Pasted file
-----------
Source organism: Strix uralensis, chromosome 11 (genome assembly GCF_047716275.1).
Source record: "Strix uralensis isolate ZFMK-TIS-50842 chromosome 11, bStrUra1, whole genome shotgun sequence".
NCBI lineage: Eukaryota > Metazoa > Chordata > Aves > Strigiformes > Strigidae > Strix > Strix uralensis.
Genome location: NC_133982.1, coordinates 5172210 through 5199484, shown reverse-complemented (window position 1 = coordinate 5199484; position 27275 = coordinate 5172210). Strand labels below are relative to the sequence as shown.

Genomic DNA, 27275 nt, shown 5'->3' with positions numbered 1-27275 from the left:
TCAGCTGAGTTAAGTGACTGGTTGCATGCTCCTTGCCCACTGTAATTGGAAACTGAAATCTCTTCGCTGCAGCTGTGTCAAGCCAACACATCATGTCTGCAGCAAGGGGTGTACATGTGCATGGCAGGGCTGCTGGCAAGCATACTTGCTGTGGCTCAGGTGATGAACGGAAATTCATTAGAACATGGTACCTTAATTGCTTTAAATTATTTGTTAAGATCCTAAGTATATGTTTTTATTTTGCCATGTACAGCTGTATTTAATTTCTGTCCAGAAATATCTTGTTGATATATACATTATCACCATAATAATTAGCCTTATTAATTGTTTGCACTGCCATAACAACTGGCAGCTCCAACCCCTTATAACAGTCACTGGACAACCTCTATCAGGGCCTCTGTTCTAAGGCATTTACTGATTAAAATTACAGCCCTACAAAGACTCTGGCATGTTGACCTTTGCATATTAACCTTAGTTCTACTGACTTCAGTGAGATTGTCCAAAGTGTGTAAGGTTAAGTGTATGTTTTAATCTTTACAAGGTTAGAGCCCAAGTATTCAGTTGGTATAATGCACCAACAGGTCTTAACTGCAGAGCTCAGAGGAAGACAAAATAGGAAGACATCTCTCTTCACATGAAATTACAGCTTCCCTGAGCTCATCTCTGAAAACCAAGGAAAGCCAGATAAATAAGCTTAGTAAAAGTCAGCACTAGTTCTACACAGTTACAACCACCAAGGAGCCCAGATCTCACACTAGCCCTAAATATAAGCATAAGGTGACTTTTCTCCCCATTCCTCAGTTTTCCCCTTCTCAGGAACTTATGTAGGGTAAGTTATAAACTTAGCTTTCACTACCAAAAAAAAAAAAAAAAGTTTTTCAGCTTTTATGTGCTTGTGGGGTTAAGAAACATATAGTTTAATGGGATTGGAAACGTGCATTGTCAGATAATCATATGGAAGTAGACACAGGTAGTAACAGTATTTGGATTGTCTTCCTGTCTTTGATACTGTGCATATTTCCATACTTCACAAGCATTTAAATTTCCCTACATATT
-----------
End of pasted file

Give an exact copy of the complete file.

Source organism: Strix uralensis, chromosome 11 (genome assembly GCF_047716275.1).
Source record: "Strix uralensis isolate ZFMK-TIS-50842 chromosome 11, bStrUra1, whole genome shotgun sequence".
NCBI lineage: Eukaryota > Metazoa > Chordata > Aves > Strigiformes > Strigidae > Strix > Strix uralensis.
Genome location: NC_133982.1, coordinates 5172210 through 5199484, shown reverse-complemented (window position 1 = coordinate 5199484; position 27275 = coordinate 5172210). Strand labels below are relative to the sequence as shown.

Genomic DNA, 27275 nt, shown 5'->3' with positions numbered 1-27275 from the left:
TCAGCTGAGTTAAGTGACTGGTTGCATGCTCCTTGCCCACTGTAATTGGAAACTGAAATCTCTTCGCTGCAGCTGTGTCAAGCCAACACATCATGTCTGCAGCAAGGGGTGTACATGTGCATGGCAGGGCTGCTGGCAAGCATACTTGCTGTGGCTCAGGTGATGAACGGAAATTCATTAGAACATGGTACCTTAATTGCTTTAAATTATTTGTTAAGATCCTAAGTATATGTTTTTATTTTGCCATGTACAGCTGTATTTAATTTCTGTCCAGAAATATCTTGTTGATATATACATTATCACCATAATAATTAGCCTTATTAATTGTTTGCACTGCCATAACAACTGGCAGCTCCAACCCCTTATAACAGTCACTGGACAACCTCTATCAGGGCCTCTGTTCTAAGGCATTTACTGATTAAAATTACAGCCCTACAAAGACTCTGGCATGTTGACCTTTGCATATTAACCTTAGTTCTACTGACTTCAGTGAGATTGTCCAAAGTGTGTAAGGTTAAGTGTATGTTTTAATCTTTACAAGGTTAGAGCCCAAGTATTCAGTTGGTATAATGCACCAACAGGTCTTAACTGCAGAGCTCAGAGGAAGACAAAATAGGAAGACATCTCTCTTCACATGAAATTACAGCTTCCCTGAGCTCATCTCTGAAAACCAAGGAAAGCCAGATAAATAAGCTTAGTAAAAGTCAGCACTAGTTCTACACAGTTACAACCACCAAGGAGCCCAGATCTCACACTAGCCCTAAATATAAGCATAAGGTGACTTTTCTCCCCATTCCTCAGTTTTCCCCTTCTCAGGAACTTATGTAGGGTAAGTTATAAACTTAGCTTTCACTACCAAAAAAAAAAAAAAAAGTTTTTCAGCTTTTATGTGCTTGTGGGGTTAAGAAACATATAGTTTAATGGGATTGGAAACGTGCATTGTCAGATAATCATATGGAAGTAGACACAGGTAGTAACAGTATTTGGATTGTCTTCCTGTCTTTGATACTGTGCATATTTCCATACTTCACAAGCATTTAAATTTCCCTACATATT